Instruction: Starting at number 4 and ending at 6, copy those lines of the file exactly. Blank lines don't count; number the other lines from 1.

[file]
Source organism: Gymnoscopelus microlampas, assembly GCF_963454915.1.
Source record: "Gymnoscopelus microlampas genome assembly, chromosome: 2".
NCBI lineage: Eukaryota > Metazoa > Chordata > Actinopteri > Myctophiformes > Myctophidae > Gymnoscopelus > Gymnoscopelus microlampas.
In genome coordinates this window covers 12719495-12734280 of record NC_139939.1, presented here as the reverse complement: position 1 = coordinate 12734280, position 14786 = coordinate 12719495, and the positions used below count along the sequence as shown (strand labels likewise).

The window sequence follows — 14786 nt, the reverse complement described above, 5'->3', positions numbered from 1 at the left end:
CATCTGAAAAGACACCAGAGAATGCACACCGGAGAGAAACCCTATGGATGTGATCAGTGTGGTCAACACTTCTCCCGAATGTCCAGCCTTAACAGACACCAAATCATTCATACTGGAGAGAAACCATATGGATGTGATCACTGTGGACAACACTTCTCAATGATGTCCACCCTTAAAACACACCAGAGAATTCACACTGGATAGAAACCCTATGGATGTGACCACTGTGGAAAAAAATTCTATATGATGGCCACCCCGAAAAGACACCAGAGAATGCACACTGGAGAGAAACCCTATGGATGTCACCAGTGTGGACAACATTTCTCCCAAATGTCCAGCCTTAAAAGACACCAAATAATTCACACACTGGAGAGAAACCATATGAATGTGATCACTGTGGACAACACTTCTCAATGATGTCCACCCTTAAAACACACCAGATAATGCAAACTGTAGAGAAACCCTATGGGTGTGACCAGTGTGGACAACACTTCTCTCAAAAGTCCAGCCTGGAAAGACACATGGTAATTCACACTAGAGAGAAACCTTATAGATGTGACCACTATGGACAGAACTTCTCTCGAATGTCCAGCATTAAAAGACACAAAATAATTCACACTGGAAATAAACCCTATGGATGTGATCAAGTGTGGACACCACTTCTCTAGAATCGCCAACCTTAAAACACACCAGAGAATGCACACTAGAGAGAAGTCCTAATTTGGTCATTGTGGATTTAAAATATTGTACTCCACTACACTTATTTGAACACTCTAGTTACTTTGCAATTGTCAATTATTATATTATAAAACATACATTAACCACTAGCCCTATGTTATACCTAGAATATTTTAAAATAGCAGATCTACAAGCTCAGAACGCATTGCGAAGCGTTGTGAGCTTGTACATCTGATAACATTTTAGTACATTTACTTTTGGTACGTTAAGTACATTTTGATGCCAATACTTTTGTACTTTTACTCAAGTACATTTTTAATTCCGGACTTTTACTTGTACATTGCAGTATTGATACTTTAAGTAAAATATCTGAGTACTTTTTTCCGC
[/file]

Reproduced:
In genome coordinates this window covers 12719495-12734280 of record NC_139939.1, presented here as the reverse complement: position 1 = coordinate 12734280, position 14786 = coordinate 12719495, and the positions used below count along the sequence as shown (strand labels likewise).

The window sequence follows — 14786 nt, the reverse complement described above, 5'->3', positions numbered from 1 at the left end:
CATCTGAAAAGACACCAGAGAATGCACACCGGAGAGAAACCCTATGGATGTGATCAGTGTGGTCAACACTTCTCCCGAATGTCCAGCCTTAACAGACACCAAATCATTCATACTGGAGAGAAACCATATGGATGTGATCACTGTGGACAACACTTCTCAATGATGTCCACCCTTAAAACACACCAGAGAATTCACACTGGATAGAAACCCTATGGATGTGACCACTGTGGAAAAAAATTCTATATGATGGCCACCCCGAAAAGACACCAGAGAATGCACACTGGAGAGAAACCCTATGGATGTCACCAGTGTGGACAACATTTCTCCCAAATGTCCAGCCTTAAAAGACACCAAATAATTCACACACTGGAGAGAAACCATATGAATGTGATCACTGTGGACAACACTTCTCAATGATGTCCACCCTTAAAACACACCAGATAATGCAAACTGTAGAGAAACCCTATGGGTGTGACCAGTGTGGACAACACTTCTCTCAAAAGTCCAGCCTGGAAAGACACATGGTAATTCACACTAGAGAGAAACCTTATAGATGTGACCACTATGGACAGAACTTCTCTCGAATGTCCAGCATTAAAAGACACAAAATAATTCACACTGGAAATAAACCCTATGGATGTGATCAAGTGTGGACACCACTTCTCTAGAATCGCCAACCTTAAAACACACCAGAGAATGCACACTAGAGAGAAGTCCTAATTTGGTCATTGTGGATTTAAAATATTGTACTCCACTACACTTATTTGAACACTCTAGTTACTTTGCAATTGTCAATTATTATATTATAAAACATACATTAACCACTAGCCCTATGTTATACCTAGAATATTTTAAAATAGCAGATCTACAAGCTCAGAACGCATTGCGAAGCGTTGTGAGCTTGTACATCTGATAACATTTTAGTACATTTACTTTTGGTACGTTAAGTACATTTTGATGCCAATACTTTTGTACTTTTACTCAAGTACATTTTTAATTCCGGACTTTTACTTGTACATTGCAGTATTGATACTTTAAGTAAAATATCTGAGTACTTTTTTCCGC